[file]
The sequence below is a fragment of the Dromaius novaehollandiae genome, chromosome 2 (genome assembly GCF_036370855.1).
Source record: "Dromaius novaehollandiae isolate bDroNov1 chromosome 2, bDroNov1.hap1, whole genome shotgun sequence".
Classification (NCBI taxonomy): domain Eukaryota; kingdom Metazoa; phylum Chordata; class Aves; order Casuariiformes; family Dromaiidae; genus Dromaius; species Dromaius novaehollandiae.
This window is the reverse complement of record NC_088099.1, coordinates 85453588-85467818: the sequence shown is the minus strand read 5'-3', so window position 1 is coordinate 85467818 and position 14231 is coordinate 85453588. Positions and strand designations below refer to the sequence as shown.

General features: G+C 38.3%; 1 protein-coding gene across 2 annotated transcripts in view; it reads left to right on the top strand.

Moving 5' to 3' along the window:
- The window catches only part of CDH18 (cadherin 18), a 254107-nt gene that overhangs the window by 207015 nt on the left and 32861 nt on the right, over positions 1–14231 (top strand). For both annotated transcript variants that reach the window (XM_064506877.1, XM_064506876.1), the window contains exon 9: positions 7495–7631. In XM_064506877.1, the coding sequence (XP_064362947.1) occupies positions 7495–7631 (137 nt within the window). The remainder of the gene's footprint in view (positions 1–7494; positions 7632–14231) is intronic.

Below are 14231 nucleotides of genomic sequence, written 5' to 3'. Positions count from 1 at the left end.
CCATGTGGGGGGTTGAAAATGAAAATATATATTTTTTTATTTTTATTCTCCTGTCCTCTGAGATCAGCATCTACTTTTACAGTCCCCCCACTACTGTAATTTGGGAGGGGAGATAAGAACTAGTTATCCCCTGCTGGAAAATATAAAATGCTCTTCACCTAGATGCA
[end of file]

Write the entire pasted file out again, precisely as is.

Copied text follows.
The sequence below is a fragment of the Dromaius novaehollandiae genome, chromosome 2 (genome assembly GCF_036370855.1).
Source record: "Dromaius novaehollandiae isolate bDroNov1 chromosome 2, bDroNov1.hap1, whole genome shotgun sequence".
Classification (NCBI taxonomy): domain Eukaryota; kingdom Metazoa; phylum Chordata; class Aves; order Casuariiformes; family Dromaiidae; genus Dromaius; species Dromaius novaehollandiae.
This window is the reverse complement of record NC_088099.1, coordinates 85453588-85467818: the sequence shown is the minus strand read 5'-3', so window position 1 is coordinate 85467818 and position 14231 is coordinate 85453588. Positions and strand designations below refer to the sequence as shown.

General features: G+C 38.3%; 1 protein-coding gene across 2 annotated transcripts in view; it reads left to right on the top strand.

Moving 5' to 3' along the window:
- The window catches only part of CDH18 (cadherin 18), a 254107-nt gene that overhangs the window by 207015 nt on the left and 32861 nt on the right, over positions 1–14231 (top strand). For both annotated transcript variants that reach the window (XM_064506877.1, XM_064506876.1), the window contains exon 9: positions 7495–7631. In XM_064506877.1, the coding sequence (XP_064362947.1) occupies positions 7495–7631 (137 nt within the window). The remainder of the gene's footprint in view (positions 1–7494; positions 7632–14231) is intronic.

Below are 14231 nucleotides of genomic sequence, written 5' to 3'. Positions count from 1 at the left end.
CCATGTGGGGGGTTGAAAATGAAAATATATATTTTTTTATTTTTATTCTCCTGTCCTCTGAGATCAGCATCTACTTTTACAGTCCCCCCACTACTGTAATTTGGGAGGGGAGATAAGAACTAGTTATCCCCTGCTGGAAAATATAAAATGCTCTTCACCTAGATGCA